Yuko Shimizu: To be honest, I am not so interested in color. Of course, almost all the illustration jobs are in color nowadays, so I try to make color work for me, but my passion is in drawing. If I am done with the drawing, 90% of the job is done (not time-wise, just mentally). I just color so the viewers can still see my drawing and lines. If I used brighter, stronger colors, viewers would see colors before they see drawing. That is not what I want.

If I had a choice, I would do all my work in just black and white. For me, it is a lot more interesting to try to figure out how to make a drawing work compositionally only [using] black and white, and it is a fun, challenging process of drawing.

Format: When you work, do you have certain things that you like to listen to or be surrounded by?
Yuko Shimizu: It depends on what I need to do that day. During the day, I mostly listen to WNYC [radio] through my computer as I work on illustrations. In the evening, I pick chilled out music from my iTunes. When I am just doing my personal work, I blast upbeat songs from iTunes.

Format: You have such an amazingly international client base – do you feel the need to change elements of your illustrations for different countries, or do you find that art is fairly universal?
Yuko Shimizu: When a foreign client contacts me it is because they are interested in my work, so I never feel the need to change my work to accommodate them. I do work on variety of different subjects and topics as I said earlier, however, the bottom line is that they call me because they think my work is suitable for their project. When I get calls for any other reason, I don’t take it.

Yuko Shimizu
Format: You’ve mentioned the importance of “freshness” in a few of your interviews. When you’re not traveling, and not being exposed to new things, how diligently do you need to work to find inspiration?
Yuko Shimizu: I know! I love movies and I don’t even have enough time to go to theaters! What do I do when I cannot even walk a few blocks to go see a movie? Well, there are a few different things. Radio online is one of them. WNYC is always filled with great stories. I sometimes go to the Studio 360 (NPR art and design show) website (www.studio360.org) and do a day of “Studio 360 marathon” or the classic “This American Life” (www.thisamericanlife.org) marathon! They work really well when I am doing “auto-pilot works” like coloring on the computer – they keep me from getting exhausted (I hate coloring). And the archive is so well organized you never run out of stories to listen to. If I am home at 11:30 PM, I watch ABC Nightline – in fact, I am addicted to this show. Again, very well edited, good stories all the time; this keeps my brain stimulated. I watch TV with an antenna. I only see like four channels, which prevents me from being sucked into TV for hours. I watch news and Nightline – that is all I need from TV anyway.

If I have a bit more time, I go down to Strand Bookstore, go through all the design and art books, and buy at least a few books at one time, if not more. My friends gave me a Strand gift card for birthday, and I still have a big balance left! Strand is the artists’ favorite bookstore in New York, and of course, it’s my favorite too.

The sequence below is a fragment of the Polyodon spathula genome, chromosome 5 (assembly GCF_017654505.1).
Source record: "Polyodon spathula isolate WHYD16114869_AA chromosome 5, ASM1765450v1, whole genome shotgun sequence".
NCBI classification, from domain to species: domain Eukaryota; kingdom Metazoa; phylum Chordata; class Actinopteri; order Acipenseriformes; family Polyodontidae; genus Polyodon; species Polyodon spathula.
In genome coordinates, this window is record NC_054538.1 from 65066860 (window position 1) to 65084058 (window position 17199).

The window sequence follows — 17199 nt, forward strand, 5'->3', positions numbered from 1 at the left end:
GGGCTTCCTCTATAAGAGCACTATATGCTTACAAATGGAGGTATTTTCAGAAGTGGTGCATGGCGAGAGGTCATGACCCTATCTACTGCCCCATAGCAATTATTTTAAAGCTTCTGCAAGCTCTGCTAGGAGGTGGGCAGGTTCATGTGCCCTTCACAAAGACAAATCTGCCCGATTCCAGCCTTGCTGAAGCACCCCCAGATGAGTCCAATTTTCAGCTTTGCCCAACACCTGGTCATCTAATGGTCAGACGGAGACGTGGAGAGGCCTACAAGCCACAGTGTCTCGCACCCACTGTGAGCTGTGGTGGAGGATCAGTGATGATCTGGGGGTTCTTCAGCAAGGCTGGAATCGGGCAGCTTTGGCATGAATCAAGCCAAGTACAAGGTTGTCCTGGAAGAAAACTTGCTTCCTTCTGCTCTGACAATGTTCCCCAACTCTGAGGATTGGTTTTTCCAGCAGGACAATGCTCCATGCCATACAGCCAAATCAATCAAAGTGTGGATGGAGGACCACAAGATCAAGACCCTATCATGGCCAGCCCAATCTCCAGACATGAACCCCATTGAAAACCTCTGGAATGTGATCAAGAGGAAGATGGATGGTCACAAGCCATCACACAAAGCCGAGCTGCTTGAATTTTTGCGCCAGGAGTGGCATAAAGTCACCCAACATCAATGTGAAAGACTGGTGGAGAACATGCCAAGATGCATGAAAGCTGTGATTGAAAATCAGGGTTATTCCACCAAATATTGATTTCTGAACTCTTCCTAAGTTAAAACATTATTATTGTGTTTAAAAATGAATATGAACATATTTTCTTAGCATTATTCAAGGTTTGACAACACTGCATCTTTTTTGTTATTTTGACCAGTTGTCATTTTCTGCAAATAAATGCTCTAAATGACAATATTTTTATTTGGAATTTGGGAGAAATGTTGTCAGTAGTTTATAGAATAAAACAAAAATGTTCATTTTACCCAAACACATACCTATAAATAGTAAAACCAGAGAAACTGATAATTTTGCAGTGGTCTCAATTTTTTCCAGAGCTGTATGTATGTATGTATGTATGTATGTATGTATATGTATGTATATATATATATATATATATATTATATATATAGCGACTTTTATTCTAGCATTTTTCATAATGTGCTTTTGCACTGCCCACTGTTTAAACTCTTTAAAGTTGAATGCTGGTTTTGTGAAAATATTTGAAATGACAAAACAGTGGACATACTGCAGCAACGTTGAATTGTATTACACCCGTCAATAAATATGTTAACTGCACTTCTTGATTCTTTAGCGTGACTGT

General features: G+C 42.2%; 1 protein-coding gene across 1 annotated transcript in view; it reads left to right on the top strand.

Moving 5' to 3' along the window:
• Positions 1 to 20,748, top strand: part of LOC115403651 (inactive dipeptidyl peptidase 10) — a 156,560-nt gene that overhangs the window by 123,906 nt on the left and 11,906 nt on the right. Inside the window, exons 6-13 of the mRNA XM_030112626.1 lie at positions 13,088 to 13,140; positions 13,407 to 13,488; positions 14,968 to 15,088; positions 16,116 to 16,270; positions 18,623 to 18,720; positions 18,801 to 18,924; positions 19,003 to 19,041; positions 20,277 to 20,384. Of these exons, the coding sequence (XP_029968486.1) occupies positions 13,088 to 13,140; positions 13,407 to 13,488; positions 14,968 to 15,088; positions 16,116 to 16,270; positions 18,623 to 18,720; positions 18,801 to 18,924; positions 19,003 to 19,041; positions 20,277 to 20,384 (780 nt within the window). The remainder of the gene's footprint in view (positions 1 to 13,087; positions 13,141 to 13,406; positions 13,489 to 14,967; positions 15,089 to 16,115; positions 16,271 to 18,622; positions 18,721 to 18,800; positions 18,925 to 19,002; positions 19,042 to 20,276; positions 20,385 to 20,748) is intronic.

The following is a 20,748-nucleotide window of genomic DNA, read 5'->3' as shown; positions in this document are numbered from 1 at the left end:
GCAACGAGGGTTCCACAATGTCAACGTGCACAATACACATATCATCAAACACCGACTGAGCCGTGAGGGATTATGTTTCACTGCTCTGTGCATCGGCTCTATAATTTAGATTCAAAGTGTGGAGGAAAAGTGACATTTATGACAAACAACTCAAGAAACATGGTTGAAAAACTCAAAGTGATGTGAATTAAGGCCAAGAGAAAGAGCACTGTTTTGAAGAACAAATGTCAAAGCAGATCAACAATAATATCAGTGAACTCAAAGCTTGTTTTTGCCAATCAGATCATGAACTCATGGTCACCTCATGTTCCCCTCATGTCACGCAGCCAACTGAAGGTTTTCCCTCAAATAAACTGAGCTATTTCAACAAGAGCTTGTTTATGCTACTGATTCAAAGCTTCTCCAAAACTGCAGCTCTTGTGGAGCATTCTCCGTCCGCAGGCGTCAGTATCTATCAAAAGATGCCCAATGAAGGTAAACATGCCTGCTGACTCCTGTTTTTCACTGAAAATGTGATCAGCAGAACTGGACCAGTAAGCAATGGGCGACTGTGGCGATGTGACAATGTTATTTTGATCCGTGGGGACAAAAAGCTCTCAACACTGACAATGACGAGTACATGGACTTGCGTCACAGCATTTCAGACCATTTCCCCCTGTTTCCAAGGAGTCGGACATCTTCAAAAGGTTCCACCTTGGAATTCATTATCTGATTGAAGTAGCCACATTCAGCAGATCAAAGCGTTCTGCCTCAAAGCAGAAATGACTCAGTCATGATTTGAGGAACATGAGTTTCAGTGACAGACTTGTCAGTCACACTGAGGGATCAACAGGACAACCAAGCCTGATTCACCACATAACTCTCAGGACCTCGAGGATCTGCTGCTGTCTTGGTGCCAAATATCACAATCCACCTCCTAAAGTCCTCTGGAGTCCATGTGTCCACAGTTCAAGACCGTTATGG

Format: It’s an interesting balance, work as art/art as work. Do you see any difference between the two?
Yuko Shimizu: Right now, the biggest problem I have is that I don’t have a good hobby! Drawing and painting had been my hobby for more than 30 years of my life. Now it is a job, so I guess I cannot call it a hobby right? What do I do?

Format: You’re currently working with a project, Things I Have Learned in My Life So Far, that has been getting a lot of press. Can you tell us about it?
Yuko Shimizu: I am not exactly part of the whole book; I have worked with Stefan (www.sagmeister.com) on one of the projects featured in the book Things I Have Learned in My Life So Far. It is called “Everybody Who Is Honest Is Interesting,” and it is a ten panel mural project with Pentagram (www.pentagram.com) and Robin Hood Foundation (www.robinhood.org), a local charity that donates libraries to schools in poor areas of New York City. About two years ago, we collaborated over the course of about four months to create the mural. Unfortunately, the construction of the library is delayed. We are hoping it gets finished by fall. It is a charity work, so payment is minimal, but how rewarding it is [makes it] purely priceless. I consider New York my home, and as an artist working in the city, the best thing I can do is to give back with my artistic skill. And of course, I get to work with one of my biggest “hero” designers – how much better can it get?

More Info: http://www.yukoart.com/

Carmel Hagen

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4 comments

  1. Both Yuko and Jean was invited to pitch on that assignment. Along with a few others. And they both worked from the same sketch that the agency did. James was obviously chosen as the one to finish it and go to print.

    But Yuko’s art is awesome as well!!